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New budget offers no respite for Nepali auto industry

Ankit Shakya, Nepal Drives

Ankit Shakya, Nepal Drives

New budget offers no respite for Nepali auto industry

‘The sector is unlikely to generate enough jobs and earning opportunities to make a significant contribution to the country’s economic revival. The automobile sector is clearly unimpressed by this budget’

Although many of us expected the new budget to uplift the mood of the auto sector and support the emergence of electric vehicles, that didn’t quiet happen, did it now? Here is how the industry reacted to the budget. No, what follows is not much to cheer about.

Karan Chaudhary, Executive Director, CG Motocorp (Suzuki cars) 

We were hoping something concrete for the revival of the auto industry. Yet the government has doubled down on its earlier stand that vehicles are non-essential commodities. Instead of promoting EVs, duties on them have further risen. The budget has discourages their growth. Further, there has been no respite in credit limitation in auto financing. Yes, the duty structure in the internal combustion engine has not been changed, but this is too little too late.

While there are a few optimistic points, such as the removal of excise duty on spare parts and emphasis on auto assembly, overall, the measures fall woefully short of expectations. Because of this, the sector is unlikely to generate enough jobs and earning opportunities to make a significant contribution to the country’s economic revival. The automobile sector is clearly unimpressed by this budget.

Anish Lamichhane, AGM, KIA Motors Nepal

 

For a company like KIA Motors that has played a vital role in setting up an EV-centric ecosystem in the country, this budget is nothing but a disappointment. It has killed the aspirations of thousands of people who wanted to own an EV, something the government had been promoting of late. At a time the focus should have been on lifting the automotive sector and supporting the growth of electric cars, the new budget has pushed us deeper into debt and heralded an environmental crisis. Instead of increasing our self-reliance on energy, the government has worsened our dependence on petroleum.

 

Deepak Agrawal, VP, Jagdamba Motors Pvt. Ltd (TVS) 

We expected the budget to address the grievances of the automobile sector.  At a time the auto industry was already reeling under the pressure of the Covid-19 lockdown, the new budget has further deepened our woes. The government has done nothing to revamp duty structure, bank interest, or offered any kind of subsidies. Further, the shocking decision to increase the tax on EVs has made us lose faith in the government.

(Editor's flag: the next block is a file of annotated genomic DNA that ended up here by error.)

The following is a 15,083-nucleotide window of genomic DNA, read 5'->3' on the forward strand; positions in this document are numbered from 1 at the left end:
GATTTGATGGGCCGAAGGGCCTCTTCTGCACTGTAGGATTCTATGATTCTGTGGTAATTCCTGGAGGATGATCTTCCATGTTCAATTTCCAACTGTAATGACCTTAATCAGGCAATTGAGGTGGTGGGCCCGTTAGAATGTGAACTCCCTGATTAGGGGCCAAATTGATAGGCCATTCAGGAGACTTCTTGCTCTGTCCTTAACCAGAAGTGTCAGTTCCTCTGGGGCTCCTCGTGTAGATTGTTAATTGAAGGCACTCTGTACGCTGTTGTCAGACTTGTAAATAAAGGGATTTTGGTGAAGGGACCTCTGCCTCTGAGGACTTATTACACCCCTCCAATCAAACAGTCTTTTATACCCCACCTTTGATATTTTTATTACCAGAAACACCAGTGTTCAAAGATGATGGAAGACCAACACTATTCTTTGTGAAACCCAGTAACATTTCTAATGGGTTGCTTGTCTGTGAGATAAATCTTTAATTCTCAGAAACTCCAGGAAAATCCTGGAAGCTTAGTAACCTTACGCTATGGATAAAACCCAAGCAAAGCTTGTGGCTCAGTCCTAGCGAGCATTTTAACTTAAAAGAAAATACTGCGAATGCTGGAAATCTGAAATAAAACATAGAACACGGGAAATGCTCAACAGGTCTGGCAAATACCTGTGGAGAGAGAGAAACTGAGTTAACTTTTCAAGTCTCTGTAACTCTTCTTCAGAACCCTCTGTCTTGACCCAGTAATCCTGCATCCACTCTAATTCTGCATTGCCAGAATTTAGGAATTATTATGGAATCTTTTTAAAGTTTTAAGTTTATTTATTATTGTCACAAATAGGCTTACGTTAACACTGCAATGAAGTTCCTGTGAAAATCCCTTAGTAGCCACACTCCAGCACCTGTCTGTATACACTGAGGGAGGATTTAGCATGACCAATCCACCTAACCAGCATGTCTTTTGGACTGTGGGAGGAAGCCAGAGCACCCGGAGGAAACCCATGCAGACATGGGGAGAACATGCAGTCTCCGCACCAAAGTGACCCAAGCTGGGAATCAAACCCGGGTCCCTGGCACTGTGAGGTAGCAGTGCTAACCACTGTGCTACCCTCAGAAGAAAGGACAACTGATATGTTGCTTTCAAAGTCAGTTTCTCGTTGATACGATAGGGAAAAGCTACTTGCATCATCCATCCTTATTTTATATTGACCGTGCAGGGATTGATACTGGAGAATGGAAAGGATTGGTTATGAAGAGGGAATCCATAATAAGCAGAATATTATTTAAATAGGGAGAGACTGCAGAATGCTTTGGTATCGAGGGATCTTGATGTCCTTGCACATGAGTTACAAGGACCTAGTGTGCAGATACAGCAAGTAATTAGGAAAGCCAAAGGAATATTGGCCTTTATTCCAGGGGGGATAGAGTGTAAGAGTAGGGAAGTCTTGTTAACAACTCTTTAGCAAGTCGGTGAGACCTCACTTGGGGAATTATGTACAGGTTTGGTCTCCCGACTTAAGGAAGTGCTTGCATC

The government policies aren’t practical. These poorly drafted policies have hindered our investment plans time and again. For example, we have issues with the government’s CKD (Completely Knocked Down) policy. Although the government announced 50 percent discount on excise duties for CKD products, the discount was reduced to 25 percent after it came into operation. Hence, we request all concerned to draft long-term policies, sustainable policies.

Mahesh Kumar M, GM, United Traders Syndicate (Toyota) 

The industry anticipated innovative measures. However, the government seems to have no interest in reviving the industry. And out of nowhere, it increased the duties on EVs. This came at a time when the industry was growing so rapidly. On the one hand, the government is trying to promote the growth of EVs in Nepal. On the other, it has drastically increased duties on EVs. The huge gap in revenues coming from EVs and fossil-fuel-powered vehicles may be the reason for this. Although the taxation for ICEs hasn’t increased, most of our hopes have been dashed.

Kiran Acharya, Head-Marketing, IME Motors 

To mitigate the risks associated with Covid-19, the government has put forward many plans and policies, which is definitely a welcome step. But it should have skipped many yet-to-be implemented programs from last year instead of re-allocating funds for them.

Now, coming to the auto sector, this has been the most criticized budget. If you look at earlier trends, the government has never lent us any support, and the same is true this year as well. Our finance minister has increased taxes on electric cars, hitting the industry hard. Many of us expected this budget would be a dramatic departure from the past and would introduce bold reforms in petroleum dependence, renewable energy, and agriculture, etc., but it has failed to address any of these concerns.

Nawaraj Koirala, Marketing Manager, TVS 

The budget is a very regressive one, with increases in taxes on EVs, and no relief package for the auto industry. The auto sector, which is in a crisis, is now definitely headed for a prolonged slump. I expected the budget to support the emergence of electric vehicles, but no. The Ministry of Energy had issued a white paper two years ago focusing on increasing the import of electric vehicles by 50 percent. I wonder where that plan has now gone. This is not a budget for our sustainable future.